Constantinople, 1204

All wars are about rapine.

In ancient times, warriors were attracted to be part of an army by promising that they could loot, steal, destroy, kill and rape; nowadays these privileges are reserved for the rulers of the warring countries, provided they win, and their friends and associates. If we look at the most famous wars, in all of them are going to find a component of economic interest, be it land, gold, oil, some place of strategic value, or make slaves of the losers. Hitler started the war because they coveted the territories of Eastern Europe. The Texas War was about the territory of Texas. The independence wars of Latin American countries started because they no longer wanted to be part of the Spanish Crown. The American war of independence meant to escape from the British Crown and to avoid paying taxes to the King. The Crusades, glorified in the Christian tradition to the level of holy war, were originated because before 1095 there was another holy war, from the Muslims, who conquered Jerusalem for their domain and what is now Israel. The Gulf War was for oil in Kuwait. The fights of the Aztecs with all its neighbors were to submit them to its rule, which in turn created great dissatisfaction that the Spanish capitalized, joining the enemies of the non-Aztec Indians to take Tenochtitlan. You may mention virtually every region inhabited by man, and you will find a war behind it.

In the year 1095 Pope Urban II preached a sermon at the Council meeting in Clermont, France, where he called on all well-born Christians to take up arms and go to conquer again Holy Land, that had recently fallen in the hands of Muslims. It happens that for Mankind’s bad luck, the city of Jerusalem is a most holy city for three major religions: Jews, Christians and Muslims. Each of these religions has its very particular reasons to believe that is its Holy City, and throughout History the region has been embroiled in wars in which one party tries to seize it. In 1095 Jerusalem was in Muslims’ hands and in Christians’ ambition. The pope urged the Christians to take up arms and launch a holy war, and this sermon was a huge success; groups of warriors were assembled in various parts of Europe, another large group of men and women was following a preacher named Peter the Hermit, which led thousands to the Holy Land as an army, but in fact it was a pilgrimage. And the climax of the excitement was the Children’s Crusade, preached by some children in France and Germany, who left their homes to go to Italy and thence to the Holy Land. None of these children came ever to the Holy Land, and almost none returned to their homeland.

Urban II’s preaching had such great success because it gave hope to most of European society, who lived under the feudal regime of those years. Nobles were nobles not for their education -at that time almost everyone was illiterate- but because they knew the sword, because they had a horse and were willing to fight for any reason at any place. Monks and priests were not exactly exemplary, they fulfilled their religious obligations without enthusiasm or knowledge, and most of them had chosen religious life as a way to live better, not as a result of a true vocation. People were submitted to nobility, priests gave no big help, and their conviction was that in this life they had no right, but in the afterlife they would have all. Along with illiteracy, there was almost total absence of instruction, and virtually everyone was ignorant, except in the things of his own office. In these circumstances, the pope preaches a crusade to vanquish Holy Land, offering indulgences to all who embraced the cause, and everyone saw in that sermon what he wanted to see: for the nobleman and not rich, it was a way to own a land, albeit in Jerusalem; common people hoped that life would be better there; all of them thought in a vague but enthusiastic way that the Crusade would be the solution to the shortage of life they happened to live.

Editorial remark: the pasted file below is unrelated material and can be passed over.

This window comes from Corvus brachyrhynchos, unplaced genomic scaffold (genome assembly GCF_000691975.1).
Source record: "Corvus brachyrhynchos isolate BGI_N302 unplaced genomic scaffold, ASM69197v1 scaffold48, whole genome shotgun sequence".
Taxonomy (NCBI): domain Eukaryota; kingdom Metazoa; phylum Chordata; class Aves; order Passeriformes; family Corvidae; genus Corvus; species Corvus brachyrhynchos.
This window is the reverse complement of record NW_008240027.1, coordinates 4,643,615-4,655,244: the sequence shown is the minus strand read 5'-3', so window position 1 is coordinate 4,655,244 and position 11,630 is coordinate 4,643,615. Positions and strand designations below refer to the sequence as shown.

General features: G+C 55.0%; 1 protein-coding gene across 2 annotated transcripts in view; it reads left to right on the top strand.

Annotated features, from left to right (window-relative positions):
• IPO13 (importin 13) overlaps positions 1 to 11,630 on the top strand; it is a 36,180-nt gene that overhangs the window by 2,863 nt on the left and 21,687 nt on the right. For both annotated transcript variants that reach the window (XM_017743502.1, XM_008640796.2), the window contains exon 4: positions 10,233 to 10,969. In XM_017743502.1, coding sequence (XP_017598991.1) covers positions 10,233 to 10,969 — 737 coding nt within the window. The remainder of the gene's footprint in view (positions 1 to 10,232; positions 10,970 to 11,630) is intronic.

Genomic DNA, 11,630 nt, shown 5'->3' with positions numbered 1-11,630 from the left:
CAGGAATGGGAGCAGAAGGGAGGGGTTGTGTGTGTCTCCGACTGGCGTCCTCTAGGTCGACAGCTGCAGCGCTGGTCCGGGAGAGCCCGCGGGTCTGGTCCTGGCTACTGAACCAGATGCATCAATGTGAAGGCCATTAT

The First Crusade was made around 1096, conquered Jerusalem and other cities in that area, where some knights got actually the land and titles they could not get in Europe, some Christian kingdoms were created, all of this and pushed the Muslims world in turn to preach their holy war and try to their regain lost land. So was live in this area for several centuries, until the Turks took Constantinople in 1453 and managed to stabilize the region.

By the year 1200, and it is now, the city of Jerusalem had a symbolic value for all Christianity, because Jesus Christ died there. However, the true important city in what is now Asia Minor was Constantinople, the second Rome, which had been founded by Emperor Constantine about the year 330 in the place where it is now Istanbul, Turkey’s capital. After the fall of Rome it became the largest city in the world, and had been the capital of the Byzantine Empire for nearly 900 years. It was at a strategic point on the shores of the Bosphorus, where it controlled the passage of ships going to or returning to the Black Sea, thereby controlling the trade between Europe and Asia. During that time their inhabitants had built palaces, churches and streets, had amassed a huge collection of works of art, had collected thousands of manuscripts, works of art from the Greek period, had schools and was possibly the only city in the world where people entertaining discussion of religion, theologians like: not simple-minded talks, but with some level of deepness they discussed about the nature of Persons in the Trinity, the sacraments and themes that reflected the level of instruction attained by most people.